Strutting around outside the Holiday Inn ballroom on Saturday night in his immaculate jeweled jumpsuit, Little Elvis appears momentarily oblivious to the trappings that have temporarily transformed the motel lobby into a reasonable facsimile of Heartbreak Hotel.
He blocks out the big-screen TV where a braying Shelley Winters is doing Gladys Presley to Kurt Russell's Elvis. He ignores the vendors hawking Elvis sunscreens and TCB jewelry. And, amazingly, he's even able to tune out the shrieking middle-aged women who've paid $10 for the privilege of squeezing into a pen to appear in a videocassette with the five Elvis impersonators who are headlining the rock 'n' roll reunion inside the ballroom.
Realigning his jet-black pompadour, the little man with the big hair picks up his aviator shades and pads over to a pay phone where he effortlessly slides into his shtick. "Priscilla?" he drawls. "This is Elvis . . . I love ya, baby . . . love ya. How's Lisa Marie?" The "official" Elvis show is inside the I-17 motel, but for many people, the real show is gatecrasher Little Elvis.
"Who is this guy?" asks an incredulous onlooker as Little Elvis continues drawling into the dead phone. "This is better than the show inside. He should be on stage."
Forty-four-year-old Little Elvis, a.k.a. J.J. Plant, couldn't agree more. Back in the early Seventies he did just that, performing a "totally Elvis" act in clubs around his native New York. Speaking in a slow stammer, Plant explains: "I grew up with Elvis since I was eleven. His image and his music kept me going."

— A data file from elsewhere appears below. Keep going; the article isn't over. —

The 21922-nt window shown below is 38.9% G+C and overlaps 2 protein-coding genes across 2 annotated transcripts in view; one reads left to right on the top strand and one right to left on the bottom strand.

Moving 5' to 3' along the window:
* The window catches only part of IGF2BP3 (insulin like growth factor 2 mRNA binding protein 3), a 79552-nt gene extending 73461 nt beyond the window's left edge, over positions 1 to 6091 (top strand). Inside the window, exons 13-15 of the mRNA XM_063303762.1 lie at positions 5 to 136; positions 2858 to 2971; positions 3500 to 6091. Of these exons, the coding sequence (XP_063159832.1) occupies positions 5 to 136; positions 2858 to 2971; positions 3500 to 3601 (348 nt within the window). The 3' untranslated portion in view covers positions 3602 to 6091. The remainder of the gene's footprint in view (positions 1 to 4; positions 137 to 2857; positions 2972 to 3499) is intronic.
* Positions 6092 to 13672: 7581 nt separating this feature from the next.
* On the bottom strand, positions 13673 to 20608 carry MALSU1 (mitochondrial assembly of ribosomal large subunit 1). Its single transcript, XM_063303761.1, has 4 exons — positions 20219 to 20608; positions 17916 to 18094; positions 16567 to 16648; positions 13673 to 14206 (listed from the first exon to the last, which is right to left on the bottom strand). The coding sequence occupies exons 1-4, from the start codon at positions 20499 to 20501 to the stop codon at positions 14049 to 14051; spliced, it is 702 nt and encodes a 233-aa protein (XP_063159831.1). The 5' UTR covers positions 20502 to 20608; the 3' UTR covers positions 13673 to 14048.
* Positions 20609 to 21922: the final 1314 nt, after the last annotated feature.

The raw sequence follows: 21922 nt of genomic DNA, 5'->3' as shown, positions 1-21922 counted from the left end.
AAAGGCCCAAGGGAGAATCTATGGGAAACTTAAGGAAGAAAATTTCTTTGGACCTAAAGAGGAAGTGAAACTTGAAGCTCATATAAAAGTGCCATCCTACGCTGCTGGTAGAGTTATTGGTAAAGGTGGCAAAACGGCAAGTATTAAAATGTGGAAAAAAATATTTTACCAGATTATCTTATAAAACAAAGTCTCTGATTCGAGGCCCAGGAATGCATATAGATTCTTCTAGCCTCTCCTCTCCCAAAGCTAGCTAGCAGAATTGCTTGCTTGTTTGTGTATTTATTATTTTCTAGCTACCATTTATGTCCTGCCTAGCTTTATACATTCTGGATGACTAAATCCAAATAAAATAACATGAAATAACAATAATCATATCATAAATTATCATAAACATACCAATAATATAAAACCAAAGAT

But in a mirror-image flipflop of his mentor's career, Plant's act fell by the wayside when he found himself cruising down lonely street as a cross-country trucker for drywall supplies. That detour effectively ended his performing career--while he was dozing in a truck-stop lounge, someone stole a bag containing almost everything he owned, including two of his three Elvis jumpsuits.
Fingering his bugle-beaded collar as if it were the Shroud of Turin, he reports that this sartorial link to Elvis set him back "a pretty penny"--$500.
Although he claims he wouldn't dream of selling the garment, Plant admits that the money would come in mighty handy today. "I don't have a regular job, I'm sorry to say, but I do make my money," says Plant, who reports that he is "often" mistaken for Elvis. "I do it the hard way, but I do make it."
With the glory days of his Little Elvis lounge act far behind him, Plant now ekes out a living bicycling around the Valley, collecting aluminum cans and bottles he sells to a recycling plant. At night he returns to his version of Graceland: a camper shell on blocks sitting in the driveway of a tract house in west Phoenix--makeshift housing provided by a benevolent member of a Lutheran church. "He's been real good to me," Plant says of his benefactor. "In fact, he's the one who got my car running so I could be here tonight." Plant says he learned of Saturday's show several weeks ago, when he overheard one of the promoters talking about Elvis impersonators in a doughnut shop. Eager to get back into the limelight one more time, he was disappointed to learn that hopefuls had to submit videotapes and professional photos.
"This just wasn't my time," he says philosophically. "There's always the next one. But you watch. I'm going to make a comeback all right, just like Elvis did in '68."